Slovakian wooden character mugs. – Extremely hard to find in good condition. Shown ▲: Two such mugs, six inches to top of man’s head. [FWTD]
Small beer – A noun: 1. Weak or inferior beer. 2. Unimportant things; trivia.
Sneewittchen – German for “Snow White”-shown ▲ a 1/8th liter pottery kinder mug For more see:http://www.steveonsteins.com/some-german-fairy-tales-on-kinders-wrk-draft-stdtd-11-27
SNOWMAN Character stein, .5L, porcelain, marked Musterschutz, by Schierholz, CHARACTERS I LIKE , TSACO
Soccer (Fusball) steins – Self explanatory. For as popular as the sport was / is there are not many steins dedicated to it; mostly character soccer balls as shown below
▼ .5 liter pottery relief, Ca. 1910.
▼ Unusual decor. The three footed ball is resting on a plinth.
▼New pottery stein, say 1990’s. If this stein was ever used, how long do you think the thumblift would stay intact? As popular as this sport is in Europe there are many soccer balls steins out there, old and new, here are a few. The black on white versions are popular as gifts to young players in the USA ever since about the 1960’s when youth teams took off here .
▼ This would be my favorite. A 3/4 liter replica of an an early machine stitched leather soccer ball by Hanke.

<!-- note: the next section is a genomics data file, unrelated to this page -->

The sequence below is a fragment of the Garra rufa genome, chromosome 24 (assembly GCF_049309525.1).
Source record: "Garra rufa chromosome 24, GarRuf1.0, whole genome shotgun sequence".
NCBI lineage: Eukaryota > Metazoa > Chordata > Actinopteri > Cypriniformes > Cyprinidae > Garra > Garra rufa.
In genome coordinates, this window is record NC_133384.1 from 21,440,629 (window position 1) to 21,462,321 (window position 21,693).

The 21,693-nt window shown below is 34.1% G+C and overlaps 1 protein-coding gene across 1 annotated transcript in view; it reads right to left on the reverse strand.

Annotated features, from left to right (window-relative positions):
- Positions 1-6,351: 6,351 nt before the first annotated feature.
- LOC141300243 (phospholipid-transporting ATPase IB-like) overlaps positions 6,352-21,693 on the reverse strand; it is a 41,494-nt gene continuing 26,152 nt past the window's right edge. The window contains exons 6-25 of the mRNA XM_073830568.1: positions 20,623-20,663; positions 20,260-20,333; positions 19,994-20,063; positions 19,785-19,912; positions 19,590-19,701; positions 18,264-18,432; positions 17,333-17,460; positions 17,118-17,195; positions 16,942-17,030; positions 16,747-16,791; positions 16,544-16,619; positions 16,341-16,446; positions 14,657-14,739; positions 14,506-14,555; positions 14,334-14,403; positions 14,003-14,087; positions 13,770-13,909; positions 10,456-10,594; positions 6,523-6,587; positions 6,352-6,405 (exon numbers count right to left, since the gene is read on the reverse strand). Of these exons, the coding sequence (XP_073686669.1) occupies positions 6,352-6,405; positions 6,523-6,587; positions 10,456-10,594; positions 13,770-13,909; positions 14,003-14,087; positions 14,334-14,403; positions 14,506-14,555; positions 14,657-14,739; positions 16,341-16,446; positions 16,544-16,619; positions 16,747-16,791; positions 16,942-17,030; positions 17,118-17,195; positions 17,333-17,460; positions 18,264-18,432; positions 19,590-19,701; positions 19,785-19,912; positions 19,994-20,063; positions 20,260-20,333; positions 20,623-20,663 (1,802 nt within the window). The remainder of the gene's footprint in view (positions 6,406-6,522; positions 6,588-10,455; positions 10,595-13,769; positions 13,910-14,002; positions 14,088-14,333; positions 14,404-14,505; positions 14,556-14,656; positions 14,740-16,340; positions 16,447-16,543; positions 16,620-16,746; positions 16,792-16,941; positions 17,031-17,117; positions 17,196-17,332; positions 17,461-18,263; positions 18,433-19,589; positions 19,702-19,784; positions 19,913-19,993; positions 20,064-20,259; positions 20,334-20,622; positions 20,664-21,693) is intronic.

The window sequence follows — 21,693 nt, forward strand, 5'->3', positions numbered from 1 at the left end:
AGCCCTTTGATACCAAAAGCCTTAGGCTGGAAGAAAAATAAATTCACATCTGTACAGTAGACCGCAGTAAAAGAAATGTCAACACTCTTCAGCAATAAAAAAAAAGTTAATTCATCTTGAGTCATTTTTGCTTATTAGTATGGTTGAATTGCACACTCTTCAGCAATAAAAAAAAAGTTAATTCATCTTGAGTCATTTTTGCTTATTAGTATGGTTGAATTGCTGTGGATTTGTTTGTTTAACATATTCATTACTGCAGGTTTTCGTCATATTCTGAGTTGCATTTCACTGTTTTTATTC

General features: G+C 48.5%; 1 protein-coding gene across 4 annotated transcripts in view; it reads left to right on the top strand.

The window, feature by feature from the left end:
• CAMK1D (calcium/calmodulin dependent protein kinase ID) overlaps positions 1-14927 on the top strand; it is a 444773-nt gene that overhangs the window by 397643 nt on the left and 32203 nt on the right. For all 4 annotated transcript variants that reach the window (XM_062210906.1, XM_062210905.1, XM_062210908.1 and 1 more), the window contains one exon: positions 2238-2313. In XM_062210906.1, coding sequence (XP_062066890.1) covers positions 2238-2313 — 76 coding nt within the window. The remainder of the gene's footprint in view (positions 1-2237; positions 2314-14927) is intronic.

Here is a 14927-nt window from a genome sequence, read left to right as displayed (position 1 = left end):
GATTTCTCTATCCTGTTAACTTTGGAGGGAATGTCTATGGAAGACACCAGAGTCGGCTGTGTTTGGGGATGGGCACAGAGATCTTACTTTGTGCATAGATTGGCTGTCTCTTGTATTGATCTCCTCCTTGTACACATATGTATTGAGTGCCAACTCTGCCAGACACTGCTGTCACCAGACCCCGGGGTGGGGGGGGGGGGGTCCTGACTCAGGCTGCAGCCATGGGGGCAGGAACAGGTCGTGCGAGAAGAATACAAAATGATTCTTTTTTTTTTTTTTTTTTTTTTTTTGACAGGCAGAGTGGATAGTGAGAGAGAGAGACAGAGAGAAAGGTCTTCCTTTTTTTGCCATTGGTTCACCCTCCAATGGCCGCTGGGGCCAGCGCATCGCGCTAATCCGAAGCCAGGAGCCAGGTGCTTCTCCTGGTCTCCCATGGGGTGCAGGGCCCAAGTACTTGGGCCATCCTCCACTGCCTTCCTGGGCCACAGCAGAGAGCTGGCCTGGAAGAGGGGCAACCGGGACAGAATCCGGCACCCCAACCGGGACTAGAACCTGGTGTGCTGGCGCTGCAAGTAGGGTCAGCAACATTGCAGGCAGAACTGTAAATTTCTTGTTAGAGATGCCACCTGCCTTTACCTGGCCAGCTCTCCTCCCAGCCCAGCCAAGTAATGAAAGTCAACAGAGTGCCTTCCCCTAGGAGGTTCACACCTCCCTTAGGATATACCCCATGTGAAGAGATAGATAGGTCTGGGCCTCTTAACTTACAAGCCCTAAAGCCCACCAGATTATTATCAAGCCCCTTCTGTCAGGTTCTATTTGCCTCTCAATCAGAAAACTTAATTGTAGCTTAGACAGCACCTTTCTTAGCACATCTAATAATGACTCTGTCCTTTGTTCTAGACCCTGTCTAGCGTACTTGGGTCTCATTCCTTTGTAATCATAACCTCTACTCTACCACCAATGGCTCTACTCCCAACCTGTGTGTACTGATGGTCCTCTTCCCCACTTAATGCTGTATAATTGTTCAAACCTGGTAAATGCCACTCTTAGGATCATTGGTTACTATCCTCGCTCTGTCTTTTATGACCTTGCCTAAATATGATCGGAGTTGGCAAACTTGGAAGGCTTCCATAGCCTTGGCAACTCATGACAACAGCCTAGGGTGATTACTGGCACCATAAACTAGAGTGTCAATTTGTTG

Soft-paste porcelain – The earliest attempt to make porcelain in Europe. This is a much softer surface and looks more like creamware in appearance. Shown: An Italian stein with hand painted scene of Bacchus and his entourage. Re-established (newer) brass mounts and handle, as original handle was broken off (intentionally?) A great looking piece, as good as any Meissen. Signed: “CLW, 1852.” [FWTD] This stein took a bad dive onto the hardwood floor of my living room during the 2011 Central Virginia’s ” 6 .9″ earthquake,;never been “quite right since!” . Solder, lead – Used for utilitarian repairs and not reconstruction of good items especially on old silver, copper or bronze. Shown: A very utilitarian repair on a well used copper mug from the middle east. Circa mid 1700’s at least. One has to remember this was not the “throw away” or “plastic” economy of the USA of the late twentieth century. The below photo show drops of solder the smith just left on the bottom without trying to clean it up. “Solder, silver” – A alloy of silver with other low heat metals, but with no lead! It is used for the best metal repairs and will not run as regular lead solder does. Souvenier steins, general type – This pertain to most of the moderately old relief beer stein found on the seconday market today [read that ebay]. When the us forces occupied Germany after and the long after the World war II they would at least buy one [then new] stein for themselves and maybe one of two for friends and family back home. Once the German pottery firms got back up and running also found a market here in English (but not England for obvious reasons ) speaking cvounties for import of the (then) newly made beer steins. Most new collector start out by buying one or two of these as starters and after learning about all the other nicer and older varieties quickly give them away. Found around the base and the lip is the orange brown coloration of steins produced after WWII . I don’t know the exact date or company that started this but is a good indicator of relative age. A much newer type of “souvenir stein” made for the USA market. These are replicas of the older nicer pottery relief, and are usually now reproduced in limited editions . Kinder souvenir mug from Lynchburg Va.- Sold for $77.50 back in 9-05. SOUVENIR STEINS MUGS, KINDERS – Over the past 100 and so years German made and imported American City souvenir steins in the 1/8th liter variety have become collectable, some commanding prices in the $50 to $70 range. German city souvenir steins larger than 1/8th liter are not very collectable (too many? or what is the sense in having a city you’ve never gone to?) FOR MORE INFO SE: http://www.steveonsteins.com/kinder-steins-page-1-13rd-of-article-text-only [END – SOK – 55 – R5] WISH TO CONTACT ME, STEVE (STEPHEN) ? = “Don’t worry about old age it doesn’t last long!”